Danelectro’s Grilled Cheese is a flimsy, mustard-yellow effects pedal that swallows up any signal fed into it and spits out a drenched, wobbly fuzz on the other end. It’s a very ’90s-centric distortion style brings to mind Superdrag’s Regretfully Yours and even the Sundays’ Static & Silence. The pedal itself was cheap and its sound abrasive, but hearing it again on the opening guitar riff of Gardens & Villa’s “Echosassy” conjures up warm memories nonetheless. The band’s sophomore effort, Dunes, is filled with those kind of wry, nostalgic moments. In many ways, the album is a sort of dark twin to Ducktails’ The Flower Lane, similarly enchanted with the imagery of youth, but filtered through a dirtier lens.
Dunes’s success with off-kilter new wave can be credited to producer Tim Goldsworthy, who lent Cut Copy’s In Ghost Colours much of its disco-cum-synth-pop charisma. Goldsworthy has built a stratum of battered, creaky atmosphere atop Gardens & Villa’s already richly layered mood. Drumpads are tinny, synths crackle, and instrumentation is, in general, thin and cold, but resulting in a kind of exquisite, bittersweet decrepitude that suggests Gardens & Villa has a soft spot for old tape decks and barely functioning analog equipment. The grease-laden flutes that drive the melody of “Domino,” for instance, seem born from within a dusty old Casio, while “Purple Mesas” is a hazy swirl of snapping percussion and drunken electric piano, the kind of mood music a teenager might put on during a clumsy bedroom make-out session.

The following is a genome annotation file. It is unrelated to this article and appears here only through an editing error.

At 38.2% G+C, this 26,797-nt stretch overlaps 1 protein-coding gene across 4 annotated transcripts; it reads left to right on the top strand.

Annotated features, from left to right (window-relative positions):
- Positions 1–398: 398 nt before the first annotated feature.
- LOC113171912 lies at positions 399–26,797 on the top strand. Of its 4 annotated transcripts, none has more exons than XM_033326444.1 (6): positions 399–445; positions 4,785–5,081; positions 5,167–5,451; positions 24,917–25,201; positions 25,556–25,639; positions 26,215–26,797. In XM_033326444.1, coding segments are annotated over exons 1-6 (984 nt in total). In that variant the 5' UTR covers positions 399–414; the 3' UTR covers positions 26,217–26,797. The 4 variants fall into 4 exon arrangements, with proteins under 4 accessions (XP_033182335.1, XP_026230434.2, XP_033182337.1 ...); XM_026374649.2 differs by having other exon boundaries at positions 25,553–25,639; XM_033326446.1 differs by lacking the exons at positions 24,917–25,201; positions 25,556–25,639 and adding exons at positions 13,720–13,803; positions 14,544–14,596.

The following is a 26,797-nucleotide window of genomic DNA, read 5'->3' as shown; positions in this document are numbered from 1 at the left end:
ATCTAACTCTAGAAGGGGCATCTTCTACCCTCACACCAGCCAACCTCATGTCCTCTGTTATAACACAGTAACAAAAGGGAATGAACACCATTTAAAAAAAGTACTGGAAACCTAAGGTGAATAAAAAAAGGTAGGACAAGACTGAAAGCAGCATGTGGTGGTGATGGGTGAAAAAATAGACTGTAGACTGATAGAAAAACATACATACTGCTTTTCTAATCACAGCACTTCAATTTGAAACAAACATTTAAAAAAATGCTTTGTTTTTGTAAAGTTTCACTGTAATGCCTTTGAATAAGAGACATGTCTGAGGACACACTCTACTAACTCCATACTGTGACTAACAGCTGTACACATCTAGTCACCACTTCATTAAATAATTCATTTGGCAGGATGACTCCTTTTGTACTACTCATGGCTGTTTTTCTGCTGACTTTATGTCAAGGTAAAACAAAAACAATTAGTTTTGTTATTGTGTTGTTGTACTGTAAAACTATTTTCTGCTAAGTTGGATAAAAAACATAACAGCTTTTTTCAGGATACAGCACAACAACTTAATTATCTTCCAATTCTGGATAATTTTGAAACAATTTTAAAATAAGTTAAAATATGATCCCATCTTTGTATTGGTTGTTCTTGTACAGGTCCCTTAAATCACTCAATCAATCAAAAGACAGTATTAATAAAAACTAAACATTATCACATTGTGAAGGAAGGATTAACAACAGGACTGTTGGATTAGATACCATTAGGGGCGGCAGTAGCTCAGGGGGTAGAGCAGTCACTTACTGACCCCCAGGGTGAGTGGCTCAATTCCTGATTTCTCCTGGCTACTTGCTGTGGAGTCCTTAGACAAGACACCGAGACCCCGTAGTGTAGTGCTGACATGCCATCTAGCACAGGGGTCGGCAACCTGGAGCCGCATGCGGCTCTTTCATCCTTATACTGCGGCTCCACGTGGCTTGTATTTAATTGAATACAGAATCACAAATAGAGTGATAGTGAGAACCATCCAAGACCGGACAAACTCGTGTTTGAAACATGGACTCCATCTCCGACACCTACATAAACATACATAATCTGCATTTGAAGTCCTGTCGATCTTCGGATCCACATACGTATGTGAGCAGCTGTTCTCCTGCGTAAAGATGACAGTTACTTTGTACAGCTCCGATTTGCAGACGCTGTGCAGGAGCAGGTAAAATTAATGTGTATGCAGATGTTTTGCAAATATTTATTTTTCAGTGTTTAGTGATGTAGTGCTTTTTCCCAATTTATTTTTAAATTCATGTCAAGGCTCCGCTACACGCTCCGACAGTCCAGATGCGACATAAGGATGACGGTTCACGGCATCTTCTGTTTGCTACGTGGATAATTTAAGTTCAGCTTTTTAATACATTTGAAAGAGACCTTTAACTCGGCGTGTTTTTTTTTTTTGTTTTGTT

In fact, it’s mostly failed come-ons that serve as the album’s narrative content. Dunes is equally sad and sexual, the diary of some mournful lothario hitting an existential crisis, where the worn production is mixed with imagery of urban nightlife and hollow sexcapades. “Echosassy” unfolds like a lonely john’s confessions between parked-car sex sessions, while the falsetto-kissed “Bullet Train” boasts a chorus that could describe a teenager’s view of L.A.: “The young die young, if they work too hard/Palm silhouettes, magnetic rails to the stars.” As “Love Theme” finally bleeds in, playing like the soundtrack to Ice Castles on a wobbling turntable, it’s clear that Dunes is essentially a disillusioned adult’s perspective on the idealism of their halcyon days—notions about love and life now seen as no more than a set of shaky assumptions. Set in this context of youth, Dunes’s realizations are made even more heart-wrenching, playing as if piped out of a pair of old, yellowing speakers in a forsaken, dimly lit arcade.